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Saturday, January 06, 2007

Montauk Point to Long Beach

Montauk Lighthouse

(Photo credit - Rob J)

It has been nearly one week since Shane and I returned from our whirlwind tour of New York State. It has also been a week since Sean, Shane and I completed our big New York State birding year. For the last six days I’ve been mulling over some of the highlights and low points. I’ve also thought a lot about newly formed friendships and cemented older ones. This week there has been a strange feeling in my stomach, an emptiness, as if I hadn’t eaten in a long time. I couldn’t say how many miles we’ve each travelled to see birds or how many cups of coffee we drank to help keep us moving. Yesterday was the first time that all three of us were together since Christmas eve. Sean is moving and we sat in his box-filled livingroom talking about the year. There were times when a particular event was mentioned that seemed like it occurred years ago, rather than months. In the words of Jerry Garcia, “What a long, strange trip it’s been”.

With less than a week remaining of the year, Shane was revved up and determined to find at least four more species. Both Sean and I, for various reasons, had already taken our foot off of the “Big Year” accelerator and decided, instead, to help Shane reach his goal. He still needed to locate Western Grebe, King Eider, Black-backed Woodpecker, Varied Thrush and Bohemian Waxwing. In addition to those species, I was also hoping to locate Harlequin Duck and Red Crossbill. For one final push to the finish, I travelled with Shane to act as an extra pair of eyes (and ears) and Sean remained home, in cellphone contact, periodically checking the Internet for any unusual sightings.

Thursday, December 28th began with Shane picking me up in front of my apartment at 5:15am. Doug was already in the car. Our first stop would be at Montauk Point. We wanted to be there at first light and spend as much time as necessary to find a King Eider. King Eiders are rare but regular winter visitors at Montauk and along coastal Long Island’s eastern end. There had been scattered reports of one off of Montauk Point. Shane hadn't had good luck with this bird and Thursday would be his fifth attempt to find it. We also planned to check the water off of Culloden Point. If time allowed, on our way back to Brooklyn we would stop at Jone’s Beach (to find a Lapland Longspur for Doug) and Long Beach (to find a Harlequin Duck for me).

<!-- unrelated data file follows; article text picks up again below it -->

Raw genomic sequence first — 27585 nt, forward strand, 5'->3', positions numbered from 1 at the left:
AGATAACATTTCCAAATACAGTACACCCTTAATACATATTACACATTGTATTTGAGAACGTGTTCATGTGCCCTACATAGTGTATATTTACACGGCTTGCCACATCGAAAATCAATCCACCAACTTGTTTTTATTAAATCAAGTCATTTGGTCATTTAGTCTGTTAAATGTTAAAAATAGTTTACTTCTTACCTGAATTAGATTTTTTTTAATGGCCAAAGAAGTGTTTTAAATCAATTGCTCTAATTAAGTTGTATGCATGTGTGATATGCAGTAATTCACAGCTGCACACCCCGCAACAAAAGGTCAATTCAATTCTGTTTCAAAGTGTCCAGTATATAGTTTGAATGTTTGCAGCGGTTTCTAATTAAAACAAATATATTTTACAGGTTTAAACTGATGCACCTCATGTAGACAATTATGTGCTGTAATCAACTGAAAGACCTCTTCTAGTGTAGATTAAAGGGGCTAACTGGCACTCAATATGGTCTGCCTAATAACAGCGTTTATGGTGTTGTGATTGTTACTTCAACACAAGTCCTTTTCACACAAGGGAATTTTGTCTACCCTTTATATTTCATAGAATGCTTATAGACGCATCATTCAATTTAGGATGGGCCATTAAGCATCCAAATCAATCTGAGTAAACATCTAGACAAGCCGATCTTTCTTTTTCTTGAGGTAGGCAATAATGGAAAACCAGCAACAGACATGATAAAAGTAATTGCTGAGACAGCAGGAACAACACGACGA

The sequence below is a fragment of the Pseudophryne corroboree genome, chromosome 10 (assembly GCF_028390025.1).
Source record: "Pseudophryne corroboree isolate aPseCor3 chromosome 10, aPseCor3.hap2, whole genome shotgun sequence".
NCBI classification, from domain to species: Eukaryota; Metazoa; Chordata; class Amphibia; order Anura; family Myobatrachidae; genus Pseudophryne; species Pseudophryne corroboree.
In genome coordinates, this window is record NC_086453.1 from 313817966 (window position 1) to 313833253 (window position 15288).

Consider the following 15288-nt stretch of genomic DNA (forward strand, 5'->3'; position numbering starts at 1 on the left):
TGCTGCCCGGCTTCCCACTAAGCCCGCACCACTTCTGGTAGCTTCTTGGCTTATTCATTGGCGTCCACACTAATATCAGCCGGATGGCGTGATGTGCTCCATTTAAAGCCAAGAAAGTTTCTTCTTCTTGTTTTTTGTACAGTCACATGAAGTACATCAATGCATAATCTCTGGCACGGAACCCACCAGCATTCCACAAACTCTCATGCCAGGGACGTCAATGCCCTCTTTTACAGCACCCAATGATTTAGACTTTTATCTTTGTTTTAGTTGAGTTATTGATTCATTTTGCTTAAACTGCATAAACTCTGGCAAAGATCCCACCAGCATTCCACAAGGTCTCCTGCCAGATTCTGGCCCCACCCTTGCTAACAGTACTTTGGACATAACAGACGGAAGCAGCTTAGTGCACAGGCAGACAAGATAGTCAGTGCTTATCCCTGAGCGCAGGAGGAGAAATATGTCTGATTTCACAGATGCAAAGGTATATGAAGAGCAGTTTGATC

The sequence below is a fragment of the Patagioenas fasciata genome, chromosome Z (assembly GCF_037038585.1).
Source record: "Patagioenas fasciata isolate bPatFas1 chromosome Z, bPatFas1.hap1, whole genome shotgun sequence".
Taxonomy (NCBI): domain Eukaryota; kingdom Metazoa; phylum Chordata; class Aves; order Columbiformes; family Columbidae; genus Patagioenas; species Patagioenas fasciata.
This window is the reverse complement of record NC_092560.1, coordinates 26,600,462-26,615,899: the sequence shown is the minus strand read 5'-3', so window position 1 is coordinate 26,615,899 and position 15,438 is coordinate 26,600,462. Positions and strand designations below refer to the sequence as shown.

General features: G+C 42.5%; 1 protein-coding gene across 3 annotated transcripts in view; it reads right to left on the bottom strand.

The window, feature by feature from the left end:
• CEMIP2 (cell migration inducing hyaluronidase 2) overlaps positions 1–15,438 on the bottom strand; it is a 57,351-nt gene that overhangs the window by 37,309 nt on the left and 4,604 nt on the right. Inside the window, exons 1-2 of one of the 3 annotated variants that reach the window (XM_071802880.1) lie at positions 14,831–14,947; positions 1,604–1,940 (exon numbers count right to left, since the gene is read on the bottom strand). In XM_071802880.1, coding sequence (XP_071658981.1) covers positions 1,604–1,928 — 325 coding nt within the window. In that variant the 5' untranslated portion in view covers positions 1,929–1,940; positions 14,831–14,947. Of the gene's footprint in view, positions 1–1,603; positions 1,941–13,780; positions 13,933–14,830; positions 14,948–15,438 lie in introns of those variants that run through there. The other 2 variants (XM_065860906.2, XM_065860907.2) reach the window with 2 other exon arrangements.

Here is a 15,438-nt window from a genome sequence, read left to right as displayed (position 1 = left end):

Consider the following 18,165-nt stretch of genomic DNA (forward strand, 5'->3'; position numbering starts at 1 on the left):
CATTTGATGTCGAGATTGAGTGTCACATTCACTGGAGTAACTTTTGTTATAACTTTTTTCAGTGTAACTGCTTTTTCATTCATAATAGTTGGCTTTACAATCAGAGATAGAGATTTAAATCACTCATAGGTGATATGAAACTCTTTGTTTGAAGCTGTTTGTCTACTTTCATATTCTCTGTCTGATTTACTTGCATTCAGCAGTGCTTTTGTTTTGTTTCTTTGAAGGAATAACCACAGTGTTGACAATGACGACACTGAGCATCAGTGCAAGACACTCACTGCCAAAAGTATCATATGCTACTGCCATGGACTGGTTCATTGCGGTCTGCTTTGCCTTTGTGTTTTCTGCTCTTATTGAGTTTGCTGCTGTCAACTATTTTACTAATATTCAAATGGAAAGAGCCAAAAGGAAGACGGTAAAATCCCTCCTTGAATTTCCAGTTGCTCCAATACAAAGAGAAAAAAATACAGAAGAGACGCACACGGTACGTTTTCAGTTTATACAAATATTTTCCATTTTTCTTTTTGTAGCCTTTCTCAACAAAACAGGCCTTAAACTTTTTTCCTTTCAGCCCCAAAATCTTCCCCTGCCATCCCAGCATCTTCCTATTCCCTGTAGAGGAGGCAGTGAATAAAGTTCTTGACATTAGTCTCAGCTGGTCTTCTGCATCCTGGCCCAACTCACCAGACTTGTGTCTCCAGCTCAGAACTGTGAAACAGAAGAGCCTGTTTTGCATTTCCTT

Montauk Point State Park (click to enlarge)

(Map credit - NYS Office of Parks)

I love Montauk Point in the winter. When bone chilling arctic winds are ripping across the beaches and bluffs, the peace that I find in the solitude of the point insulates me from the cold. Beneath the watchful eye of the lighthouse, we scanned the ocean from the massive boulder buttress at its base and from the windbreak of the adjacent seasonal restaurant. For the first time, we also walked down a sand trail to a beach at “Clark’s Cove” to get a view of the north side of the point.

Locating a King Eider among thousands of Common Eiders really was like trying to find a needle in the haystack. The three of us scanned the ocean until we were bleary-eyed, we then took a short drive to Camp Hero for another perspective of the sea ducks. Still “kingless”, we returned to the point to search some more.

Common Eider (Somateria mollissima), male and female

(Photo credit - Sean Sime)